Abdulsalam Medeni is the chief executive director of the Rwanga Foundation in Iraqi Kurdistan. Medeni is a contributor to Fikra Forum.
Societal transformation in Iraq requires motivated, capable young people who can redefine the status quo in their country.
Iraq has lacked political and economic stability since the founding of the state. And though many Iraqis believed that the political and economic conditions in the country would get better after April 2003, what people did not realize was that the Baath Party had, over the years of its rule, shaped the culture into one where efforts towards economic successes face significant barriers. The issues that plagued Iraq were not exclusively the results of a system of government whose demise would transform Iraq into a paradise. The creation of democracy does not rain down solutions on its own; it is the people’s promotion of values, practices, and institutions that make a society capable of finding real solutions for large-scale problems.
The Rwanga Foundation was founded as an effort to encourage this kind of productive creation in Iraqi society. Rwanga (meaning “vision” in Kurdish) centers itself in the idea that societies are built on three pillars: the public sector, the private sector, and the civil sector. Every reawakening or transformation that takes place in a modern country requires cooperation and coordination between these bases in its planning and implementation. In addition, transformations require home-grown initiatives that stir up a static populace and promote a constructive democratic culture that creates responsible people who care about the affairs of their local communities.
In pursuing this vision of societal transformation, the Rwanga Foundation has undertaken various initiatives, most of which seek to prepare a proactive, positive and modern generation of confident young Iraqis who actively participate in building a better society. As such, the Foundation emphasizes education as a gateway to improvement, empowering Iraqi youth as leaders for the future. By focusing on young people and innovation, Rwanga honors Albert Einstein’s view that people cannot solve problems with the same thinking that created them, an inspirational idea in the creation of the foundation.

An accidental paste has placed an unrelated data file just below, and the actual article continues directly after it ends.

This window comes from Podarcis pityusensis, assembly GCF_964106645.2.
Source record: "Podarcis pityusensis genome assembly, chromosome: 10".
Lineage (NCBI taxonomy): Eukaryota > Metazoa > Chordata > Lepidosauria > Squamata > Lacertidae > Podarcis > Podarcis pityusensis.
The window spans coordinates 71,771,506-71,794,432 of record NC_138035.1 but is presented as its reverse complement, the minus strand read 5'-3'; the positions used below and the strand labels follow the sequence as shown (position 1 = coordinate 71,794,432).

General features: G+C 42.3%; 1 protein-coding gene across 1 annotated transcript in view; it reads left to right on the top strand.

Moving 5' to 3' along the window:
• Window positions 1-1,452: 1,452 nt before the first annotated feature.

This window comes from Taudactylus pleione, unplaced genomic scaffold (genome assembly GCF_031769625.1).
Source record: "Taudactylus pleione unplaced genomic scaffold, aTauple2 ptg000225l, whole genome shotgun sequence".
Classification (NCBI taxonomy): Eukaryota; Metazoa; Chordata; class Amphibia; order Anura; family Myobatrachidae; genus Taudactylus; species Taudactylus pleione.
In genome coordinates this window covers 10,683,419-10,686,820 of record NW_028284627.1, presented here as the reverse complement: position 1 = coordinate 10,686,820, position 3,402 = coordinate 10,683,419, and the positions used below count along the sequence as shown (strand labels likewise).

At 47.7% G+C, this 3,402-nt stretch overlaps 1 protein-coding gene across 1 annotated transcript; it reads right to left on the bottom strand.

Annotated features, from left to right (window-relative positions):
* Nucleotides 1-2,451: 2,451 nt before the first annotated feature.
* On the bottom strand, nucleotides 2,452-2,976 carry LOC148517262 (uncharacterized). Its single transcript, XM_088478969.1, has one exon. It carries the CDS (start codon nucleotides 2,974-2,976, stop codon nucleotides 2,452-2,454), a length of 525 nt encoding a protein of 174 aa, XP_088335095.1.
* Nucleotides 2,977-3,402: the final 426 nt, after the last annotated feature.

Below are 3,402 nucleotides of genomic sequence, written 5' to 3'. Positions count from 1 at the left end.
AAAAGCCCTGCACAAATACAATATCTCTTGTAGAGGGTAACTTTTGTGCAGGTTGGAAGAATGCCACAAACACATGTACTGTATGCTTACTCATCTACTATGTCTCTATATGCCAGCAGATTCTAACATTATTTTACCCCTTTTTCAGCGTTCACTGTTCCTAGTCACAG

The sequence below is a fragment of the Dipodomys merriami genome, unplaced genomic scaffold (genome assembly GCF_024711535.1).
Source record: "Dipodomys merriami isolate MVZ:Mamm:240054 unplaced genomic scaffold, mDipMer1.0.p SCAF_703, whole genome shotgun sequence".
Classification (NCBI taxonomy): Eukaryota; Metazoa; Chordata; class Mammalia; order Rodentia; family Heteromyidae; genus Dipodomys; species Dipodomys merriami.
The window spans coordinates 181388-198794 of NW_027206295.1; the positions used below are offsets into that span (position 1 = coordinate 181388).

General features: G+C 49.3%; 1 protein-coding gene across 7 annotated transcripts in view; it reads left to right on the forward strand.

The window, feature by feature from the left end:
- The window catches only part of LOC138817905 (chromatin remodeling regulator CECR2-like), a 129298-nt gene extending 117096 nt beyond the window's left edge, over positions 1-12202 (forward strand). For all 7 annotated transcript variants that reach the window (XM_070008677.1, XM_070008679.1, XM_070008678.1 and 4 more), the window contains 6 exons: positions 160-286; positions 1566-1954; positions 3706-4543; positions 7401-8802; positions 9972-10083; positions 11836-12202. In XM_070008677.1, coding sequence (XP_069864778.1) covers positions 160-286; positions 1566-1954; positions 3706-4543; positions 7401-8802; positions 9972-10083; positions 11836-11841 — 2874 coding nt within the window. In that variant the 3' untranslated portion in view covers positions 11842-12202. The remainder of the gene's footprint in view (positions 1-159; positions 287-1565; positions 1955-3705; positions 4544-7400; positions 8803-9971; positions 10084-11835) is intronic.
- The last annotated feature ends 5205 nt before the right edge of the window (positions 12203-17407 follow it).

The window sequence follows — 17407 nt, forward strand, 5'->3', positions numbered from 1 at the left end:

Among Rwanga’s most important initiatives are the Rwanga Awards, a yearly process that honors the innovative work of young people in ten different fields, spanning from entrepreneurship and technology to visual arts and literature. Each year, participants have the opportunity to present their own projects and innovations to specialized committees in their field. After a process of scrutiny and examination, the best three projects are chosen according to criteria set by specialist judges. After nominees are selected, winners receive their awards at the annual award ceremony, an event that brings together the finalists, families, friends, enthusiasts, specialists, and notable guests.
The awards seek to provide participants with a platform to discover themselves and showcase their work while also opening opportunities for employment and further work on their areas of interest. The awards therefore serve as a platform to present the youth and their projects, as well as an opportunity for finalists to build confidence and acquaint themselves with broader society. The awards can also strengthen cooperation and coordination between young Iraqis at a time when their generation is coming into its own.
Many award-winners and finalists have gone on to achieve great things. On example is Salar Faiq, a young man from Shikhan who took second place in the entrepreneurship category in 2017. By 2020, Faiq was the owner of his own public relations company with six employees. When asked, “How have you benefited from our initiative?” he said, “I got to know the first-place winner, and after the ceremony was over we went out for dinner together. We thought over how we could work together, and actually opened a restaurant in Erbil. He runs the restaurant and I work on marketing. We continued for a while, then I kept going with my ideas. Now, I am working on multiple projects and dealing with multiple parties.”